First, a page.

Changes to the Rules
The 2015 changes to the Federal Rules of Civil Procedure have been in place for well over a year now. While there have been a number of cases applying the rules, it is too early to call the game in favor of the rules “working.” Although 82% of the judges responded “True” to the question that the Rules changes have helped to solve many problems that currently plague e-discovery, their commentary, included in the Survey, provides greater insight. These indicate that the rules are a good start, but only time will tell if they have solved significant issues. On the other hand, judges are comfortable with asserting that the Rules changes did help both by providing direction to practitioners and by helping to flush out issues earlier in cases.
Actual determination as to whether the changes are working will come after practitioners get familiar with, and apply the new rules. To some degree this is not yet happening. For example, most of the judges indicate that parties are not taking advantage of the option to send Rule 34 requests in advance of the Rule 26(f) conference. And cases make it clear that parties are still trying to figure out the proportionality workings of new Rule 26(b)(1), although judges have singled out that changes to this rule have had the biggest impact on e-discovery practices. Questions remain about sanctions, in spite of the changes to rule 37(e). Parties acting badly in discovery have found that judges will find a way to take corrective action. As pointed out in the Survey document, the judges pointed out other ambiguities remaining in the rules, which will require judicial interpretation to clarify.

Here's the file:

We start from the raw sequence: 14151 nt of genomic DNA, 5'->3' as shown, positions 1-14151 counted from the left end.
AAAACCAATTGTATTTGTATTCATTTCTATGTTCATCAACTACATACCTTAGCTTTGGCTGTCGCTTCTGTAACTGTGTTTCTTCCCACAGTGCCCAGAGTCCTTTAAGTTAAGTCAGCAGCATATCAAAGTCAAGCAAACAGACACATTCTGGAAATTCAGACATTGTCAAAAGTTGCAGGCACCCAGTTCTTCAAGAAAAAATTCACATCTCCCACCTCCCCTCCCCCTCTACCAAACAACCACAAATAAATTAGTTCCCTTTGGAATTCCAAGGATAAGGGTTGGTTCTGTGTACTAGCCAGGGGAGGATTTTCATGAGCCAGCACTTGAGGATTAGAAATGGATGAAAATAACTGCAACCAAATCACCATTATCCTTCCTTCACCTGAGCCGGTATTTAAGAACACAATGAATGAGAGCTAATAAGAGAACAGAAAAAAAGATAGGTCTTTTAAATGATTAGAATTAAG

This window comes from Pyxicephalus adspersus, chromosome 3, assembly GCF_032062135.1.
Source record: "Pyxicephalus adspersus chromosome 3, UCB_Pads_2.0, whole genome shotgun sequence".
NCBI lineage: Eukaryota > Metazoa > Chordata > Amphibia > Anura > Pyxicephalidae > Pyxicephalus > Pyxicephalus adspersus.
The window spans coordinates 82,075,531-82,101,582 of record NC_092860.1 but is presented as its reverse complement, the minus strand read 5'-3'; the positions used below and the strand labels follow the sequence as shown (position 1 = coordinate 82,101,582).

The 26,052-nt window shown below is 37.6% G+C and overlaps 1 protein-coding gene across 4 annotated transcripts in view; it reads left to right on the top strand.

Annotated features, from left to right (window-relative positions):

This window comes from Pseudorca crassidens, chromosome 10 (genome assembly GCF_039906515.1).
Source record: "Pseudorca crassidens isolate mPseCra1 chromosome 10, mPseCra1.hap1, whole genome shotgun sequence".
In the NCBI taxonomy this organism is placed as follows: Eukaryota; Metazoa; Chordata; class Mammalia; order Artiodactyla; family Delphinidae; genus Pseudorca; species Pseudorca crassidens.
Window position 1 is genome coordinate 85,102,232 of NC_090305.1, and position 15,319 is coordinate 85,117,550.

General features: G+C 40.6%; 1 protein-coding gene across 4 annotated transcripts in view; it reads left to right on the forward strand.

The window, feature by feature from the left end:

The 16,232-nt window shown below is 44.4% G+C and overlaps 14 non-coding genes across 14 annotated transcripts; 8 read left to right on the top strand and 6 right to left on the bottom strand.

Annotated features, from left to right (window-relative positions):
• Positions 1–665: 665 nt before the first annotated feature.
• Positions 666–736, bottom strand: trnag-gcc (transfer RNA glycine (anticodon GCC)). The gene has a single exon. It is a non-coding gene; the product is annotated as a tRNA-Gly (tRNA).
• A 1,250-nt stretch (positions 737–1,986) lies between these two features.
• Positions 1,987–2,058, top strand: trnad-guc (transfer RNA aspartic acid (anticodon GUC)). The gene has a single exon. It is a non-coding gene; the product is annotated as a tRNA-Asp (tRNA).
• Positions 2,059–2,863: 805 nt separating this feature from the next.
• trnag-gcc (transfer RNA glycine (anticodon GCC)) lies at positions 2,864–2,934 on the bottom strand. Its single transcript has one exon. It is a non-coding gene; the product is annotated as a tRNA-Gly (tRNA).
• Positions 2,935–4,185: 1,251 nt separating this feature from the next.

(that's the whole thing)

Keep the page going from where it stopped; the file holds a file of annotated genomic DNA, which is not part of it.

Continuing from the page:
This years’ effort in the Survey surpassed my expectations. The questions posed were excellent, and I particularly appreciated the commentary from industry experts. However, there is always room for improvement. While the title indicates this is a survey of “federal” judges, I think it is time to include representation from the state benches. State judges face the same issues as federal judges in e-discovery. While there will be individual differences from state to state, most states follow the federal rules to some degree. In addition, courts in some states have taken a lead role in devising rules to manage their cases. I think including judges from some of these courts would be beneficial to those of us interested in developments in e-discovery, and who follow surveys of this sort.